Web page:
Not only will state capitalism take hold because of political mechanics, but also because it may very well be the dominant political system. In today’s world, we can see that the fastest growing countries – China, Brazil, Singapore, Russia, and South Korea – are all using the state capitalism model. Embracing the G0 mantra (Bremmer), these countries are using capital controls and strict regulation to steer their economies toward success. Compared with what are considered mostly capitalist countries – the US, UK, Germany, Ireland, and Japan – these countries not only suffered less, but recovered remarkably faster. Does state capitalism “stem the rise of globalization, by hampering the flow of ideas, information, people, money, goods, and services within countries and across international borders” (Bremmer, State Capitalism and the Crisis)? Yes it does, but it also “safeguards their domestic political capital,” keeps “hot money” investors at bay, and reduces systematic risk by putting too-big-to-fail companies in the hands of the government. State capitalism will be the new normal, and it will safeguard the world economy from the devastating downturns that a purely capitalist economy with ultimately create.

The second reality that will characterize the 2021 economy is an unprecedented cost of debt due to the lack of an accepted risk-free rate. According to the Congressional Budget Office’s most optimistic projections, by 2021 the US national debt will have risen by $9.8 trillion. With the recent negative outlook issued by S&P, and the current stubbornness of Congress, it is almost a guarantee that the US will lose is AAA rating long before 2021 arrives. With US Treasury yields no longer serving as a proxy for the risk-free rate, the world will realize that perhaps there is no risk-free rate at all. Global finance will have to rethink how it issues debt, how it values companies, and how it assesses risk in the first place.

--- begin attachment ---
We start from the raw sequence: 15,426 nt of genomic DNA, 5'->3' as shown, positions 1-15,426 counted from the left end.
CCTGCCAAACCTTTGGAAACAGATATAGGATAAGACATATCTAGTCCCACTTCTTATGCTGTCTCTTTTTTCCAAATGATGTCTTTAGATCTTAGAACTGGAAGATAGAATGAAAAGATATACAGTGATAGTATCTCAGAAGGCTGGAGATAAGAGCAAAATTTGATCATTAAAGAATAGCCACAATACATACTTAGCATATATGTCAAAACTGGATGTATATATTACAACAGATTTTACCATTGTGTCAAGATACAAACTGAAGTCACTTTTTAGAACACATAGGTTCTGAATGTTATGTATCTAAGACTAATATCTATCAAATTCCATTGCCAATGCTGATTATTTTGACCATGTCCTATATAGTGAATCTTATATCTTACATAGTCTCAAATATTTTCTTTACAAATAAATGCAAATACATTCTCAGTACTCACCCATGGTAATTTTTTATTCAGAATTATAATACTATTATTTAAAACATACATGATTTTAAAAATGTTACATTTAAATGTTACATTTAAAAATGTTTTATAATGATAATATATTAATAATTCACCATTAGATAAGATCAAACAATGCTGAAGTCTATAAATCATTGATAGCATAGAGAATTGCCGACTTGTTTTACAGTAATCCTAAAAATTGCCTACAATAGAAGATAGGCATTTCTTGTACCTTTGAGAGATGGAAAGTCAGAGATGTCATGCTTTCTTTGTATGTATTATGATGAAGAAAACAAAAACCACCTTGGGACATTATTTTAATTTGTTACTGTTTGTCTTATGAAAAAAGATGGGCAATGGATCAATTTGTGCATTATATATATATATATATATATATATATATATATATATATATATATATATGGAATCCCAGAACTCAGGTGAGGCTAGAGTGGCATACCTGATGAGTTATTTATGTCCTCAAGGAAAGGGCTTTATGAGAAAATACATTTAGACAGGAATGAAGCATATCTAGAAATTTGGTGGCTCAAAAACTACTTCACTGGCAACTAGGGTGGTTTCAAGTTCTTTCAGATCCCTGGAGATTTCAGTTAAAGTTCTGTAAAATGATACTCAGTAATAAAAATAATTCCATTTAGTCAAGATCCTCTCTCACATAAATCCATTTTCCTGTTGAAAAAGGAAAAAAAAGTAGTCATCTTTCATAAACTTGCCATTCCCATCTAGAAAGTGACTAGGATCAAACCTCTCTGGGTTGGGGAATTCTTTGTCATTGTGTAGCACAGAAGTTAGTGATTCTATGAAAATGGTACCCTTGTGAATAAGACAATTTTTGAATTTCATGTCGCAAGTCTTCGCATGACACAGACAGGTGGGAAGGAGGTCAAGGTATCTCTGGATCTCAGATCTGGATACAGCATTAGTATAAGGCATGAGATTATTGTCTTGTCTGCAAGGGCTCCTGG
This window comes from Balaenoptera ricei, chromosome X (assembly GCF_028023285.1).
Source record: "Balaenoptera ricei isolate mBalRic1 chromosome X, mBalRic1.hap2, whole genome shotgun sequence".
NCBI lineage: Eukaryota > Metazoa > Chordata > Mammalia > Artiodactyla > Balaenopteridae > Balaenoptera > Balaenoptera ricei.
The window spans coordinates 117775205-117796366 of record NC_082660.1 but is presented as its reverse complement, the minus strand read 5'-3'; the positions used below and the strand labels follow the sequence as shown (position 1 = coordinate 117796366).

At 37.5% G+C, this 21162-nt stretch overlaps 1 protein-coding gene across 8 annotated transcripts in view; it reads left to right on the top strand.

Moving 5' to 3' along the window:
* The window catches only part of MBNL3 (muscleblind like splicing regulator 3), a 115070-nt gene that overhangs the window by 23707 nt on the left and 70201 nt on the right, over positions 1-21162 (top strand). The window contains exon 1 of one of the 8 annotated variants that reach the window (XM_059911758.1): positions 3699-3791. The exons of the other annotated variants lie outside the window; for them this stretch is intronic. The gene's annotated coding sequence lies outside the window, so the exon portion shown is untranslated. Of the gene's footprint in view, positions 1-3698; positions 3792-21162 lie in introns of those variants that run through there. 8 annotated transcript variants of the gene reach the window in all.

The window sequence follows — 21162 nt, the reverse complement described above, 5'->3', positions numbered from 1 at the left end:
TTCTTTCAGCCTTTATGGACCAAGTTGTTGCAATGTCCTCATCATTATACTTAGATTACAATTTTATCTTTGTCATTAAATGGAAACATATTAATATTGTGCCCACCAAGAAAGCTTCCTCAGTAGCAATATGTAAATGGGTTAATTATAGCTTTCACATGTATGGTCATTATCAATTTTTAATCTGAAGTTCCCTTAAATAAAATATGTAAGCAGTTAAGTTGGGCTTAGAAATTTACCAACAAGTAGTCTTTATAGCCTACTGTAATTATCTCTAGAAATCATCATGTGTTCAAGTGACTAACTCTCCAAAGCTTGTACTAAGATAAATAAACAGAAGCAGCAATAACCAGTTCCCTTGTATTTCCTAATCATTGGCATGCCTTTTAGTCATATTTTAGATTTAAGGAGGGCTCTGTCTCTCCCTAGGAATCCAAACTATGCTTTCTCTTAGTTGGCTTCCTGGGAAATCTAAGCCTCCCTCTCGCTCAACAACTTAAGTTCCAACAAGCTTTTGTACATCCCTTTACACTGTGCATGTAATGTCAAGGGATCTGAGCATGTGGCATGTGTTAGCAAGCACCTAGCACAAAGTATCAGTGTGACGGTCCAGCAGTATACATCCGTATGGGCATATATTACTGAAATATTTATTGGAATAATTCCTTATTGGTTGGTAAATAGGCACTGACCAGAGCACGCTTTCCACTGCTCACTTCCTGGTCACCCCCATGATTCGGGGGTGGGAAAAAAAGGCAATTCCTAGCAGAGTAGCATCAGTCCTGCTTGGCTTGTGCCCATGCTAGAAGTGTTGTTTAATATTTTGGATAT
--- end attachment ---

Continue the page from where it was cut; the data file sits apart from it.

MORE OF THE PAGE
With this in mind, debt will become increasingly expensive as banks and investors figure out how to value risk appropriately. According to an Economist article, the 2008 financial crisis “is changing the way many financial firms think about risk” (The Gods Strike Back). Investors are starting to realize that their VaR calculations are unreliable; Black Swan events occur more often that they expect; and that risk as a whole has been undervalued for the past century. Once investors grasp this reality, risk premiums will rise across the globe.

The cost of debt will also rise as banks reach debt capacity. According to the Economist special report on debt, the average total-debt-to-GDP ratio in 2008 of the world’s top 10 economies was over 300% (Repent at Leisure). Over the next 10 years, this number will only grow as consumers continue to live beyond their means and governments, acting as state capitalists, continue to pour money into their local economies – at some point the credit will run out. In his paper “The Decent of Finance” Ferguson points out that Bank of America’s 2008 leverage ratio was almost 74:1. While this is one of the most extreme cases, it is no secret that the world’s biggest banks were, and for the most part still are, excessively leveraged. With banks already pushing the boundaries of Basel II capital requirements (not to mention Basel III and the likely emergence of a Basel IV), there is no way banks, or anyone for that matter, can extend the amount of credit needed to fuel the world’s ever-growing addiction to debt.